The Church of Scotland Today

The process of reunion gave the Church of Scotland an opportunity to resolve once and for all how it wanted to govern itself and how it wanted to relate to the state. Little remains of the Church's previous establishment, but it retains a strong sense of a national responsibility to bring Christ's Gospel to the whole of Scotland. It is free, therefore, from civil interference in spiritual matters. In a millennium and a half, the Church has been at different times a tiny, radical outside force, a revolutionary movement, a strand of government and a partner in civil society. It has been supportive and critical, protective and destructive.

Today the Church of Scotland lives in the creative tension of serving a nation, offering the ordinances of religion and also providing a prophetic Gospel voice through parish ministry and national engagement of many kinds.

How we are organised

The Church of Scotland's governing system is presbyterian which means that no one person or group within the Church has more influence or say than any other. The Church does not have one person who acts as the head of faith, as that role is the Lord God's. Its supreme rule of faith and life is through the teachings of the Bible.  


Church of Scotland government is organised on the basis of courts, mainly along lines set between 1560 and 1690. Each of these courts has committees, which may include other members of the Church, and at national level employ full-time staff.  

At a local level, the parish, the court is a Kirk Session. Kirk sessions oversee the local congregation and its parish, and consist of elders presided over by a minister.

At district level, the court is a presbytery. Presbyteries consist of all the ministers in the district and an equal number of elders, along with members of the diaconate (a form of ordained ministry, usually working in a complementary role in a ministry team in both parish and industry sector contexts). There are 46 presbyteries across Scotland, England, Europe and Jerusalem.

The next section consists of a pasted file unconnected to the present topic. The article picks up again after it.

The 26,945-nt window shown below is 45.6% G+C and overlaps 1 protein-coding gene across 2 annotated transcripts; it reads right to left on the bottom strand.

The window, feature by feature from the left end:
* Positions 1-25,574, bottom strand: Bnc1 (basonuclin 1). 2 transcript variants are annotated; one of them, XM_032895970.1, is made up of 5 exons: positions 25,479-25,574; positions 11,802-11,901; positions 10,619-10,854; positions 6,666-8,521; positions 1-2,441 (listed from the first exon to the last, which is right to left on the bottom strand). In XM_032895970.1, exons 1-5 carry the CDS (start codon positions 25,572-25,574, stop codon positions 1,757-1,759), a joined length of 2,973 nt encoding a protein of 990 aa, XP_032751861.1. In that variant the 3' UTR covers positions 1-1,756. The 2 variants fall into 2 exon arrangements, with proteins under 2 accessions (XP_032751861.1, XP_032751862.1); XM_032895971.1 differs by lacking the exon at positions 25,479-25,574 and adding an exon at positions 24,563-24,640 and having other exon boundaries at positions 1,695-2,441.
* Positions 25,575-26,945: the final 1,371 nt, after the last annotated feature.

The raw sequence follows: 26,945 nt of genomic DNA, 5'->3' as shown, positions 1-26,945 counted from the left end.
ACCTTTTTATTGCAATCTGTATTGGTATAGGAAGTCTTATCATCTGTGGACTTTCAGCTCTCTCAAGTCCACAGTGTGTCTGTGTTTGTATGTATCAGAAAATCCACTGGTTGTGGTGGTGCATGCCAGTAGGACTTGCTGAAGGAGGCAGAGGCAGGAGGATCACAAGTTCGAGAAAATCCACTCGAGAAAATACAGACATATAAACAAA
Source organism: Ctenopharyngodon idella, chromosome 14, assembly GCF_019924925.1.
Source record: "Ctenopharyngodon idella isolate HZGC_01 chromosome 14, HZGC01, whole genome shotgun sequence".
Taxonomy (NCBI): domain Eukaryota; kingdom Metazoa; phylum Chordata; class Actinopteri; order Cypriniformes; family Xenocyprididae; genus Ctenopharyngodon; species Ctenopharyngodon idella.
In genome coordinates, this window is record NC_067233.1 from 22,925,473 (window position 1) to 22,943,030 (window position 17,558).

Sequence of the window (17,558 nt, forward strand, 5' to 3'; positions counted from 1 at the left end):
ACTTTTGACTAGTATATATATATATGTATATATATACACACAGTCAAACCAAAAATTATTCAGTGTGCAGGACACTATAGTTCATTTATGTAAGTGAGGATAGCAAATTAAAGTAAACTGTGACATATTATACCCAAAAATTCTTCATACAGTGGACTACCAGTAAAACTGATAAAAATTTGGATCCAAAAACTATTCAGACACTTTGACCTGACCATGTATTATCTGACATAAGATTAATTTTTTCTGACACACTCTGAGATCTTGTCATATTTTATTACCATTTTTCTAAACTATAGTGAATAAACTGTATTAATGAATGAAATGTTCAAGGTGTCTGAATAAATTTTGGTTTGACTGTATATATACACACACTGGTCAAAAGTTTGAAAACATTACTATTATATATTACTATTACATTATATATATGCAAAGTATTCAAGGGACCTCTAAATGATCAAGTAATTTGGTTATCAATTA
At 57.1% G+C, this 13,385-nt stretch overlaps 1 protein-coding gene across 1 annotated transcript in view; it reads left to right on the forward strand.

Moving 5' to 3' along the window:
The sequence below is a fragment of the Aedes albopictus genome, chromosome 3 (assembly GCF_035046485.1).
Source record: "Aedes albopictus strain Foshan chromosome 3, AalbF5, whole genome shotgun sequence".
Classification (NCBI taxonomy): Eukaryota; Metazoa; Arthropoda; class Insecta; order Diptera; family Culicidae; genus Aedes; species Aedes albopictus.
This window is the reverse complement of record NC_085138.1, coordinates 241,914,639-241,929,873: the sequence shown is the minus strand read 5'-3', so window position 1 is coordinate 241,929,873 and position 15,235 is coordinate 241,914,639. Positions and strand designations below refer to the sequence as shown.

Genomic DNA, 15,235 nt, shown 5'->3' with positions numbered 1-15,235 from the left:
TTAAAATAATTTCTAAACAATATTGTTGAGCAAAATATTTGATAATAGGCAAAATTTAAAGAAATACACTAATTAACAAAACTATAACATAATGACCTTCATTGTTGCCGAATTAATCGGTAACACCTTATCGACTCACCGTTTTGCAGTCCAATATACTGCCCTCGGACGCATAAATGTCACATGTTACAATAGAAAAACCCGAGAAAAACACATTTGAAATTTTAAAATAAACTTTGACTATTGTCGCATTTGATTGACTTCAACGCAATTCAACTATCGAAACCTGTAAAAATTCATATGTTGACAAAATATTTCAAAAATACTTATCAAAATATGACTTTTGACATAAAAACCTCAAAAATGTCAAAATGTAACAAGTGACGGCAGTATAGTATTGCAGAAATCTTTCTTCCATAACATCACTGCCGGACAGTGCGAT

At national level, the court is the highest court of the Kirk, the General Assembly. The General Assembly consists of around 400 ministers, 400 elders, and members of the diaconate, all representing the presbyteries. 

The Kirk and the State

The King is not the supreme governor of the Church of Scotland, as he is in the Church of England. The sovereign has the right to attend the General Assembly, but not to take part in its deliberations. The Oath of Accession includes a promise to "maintain and preserve the Protestant Religion and Presbyterian Church Government".

The King maintains warm relations with the Church of Scotland, where he worships when in Scotland, and from which the chaplains of the Royal Household in Scotland are appointed.

The Church of Scotland (the Kirk) is not State-controlled, and neither the Scottish nor the Westminster Parliaments are involved in Kirk appointments.

The Kirk’s status as the national church in Scotland dates from 1690, when Parliament restored Scottish Presbyterianism, and is guaranteed under the Act of Union of Scotland and England of 1707.

In matters of doctrine, government, discipline and worship, the Church of Scotland is free of State interference, operating under a constitution largely contained in the Articles Declaratory which were recognised by Parliament in 1921.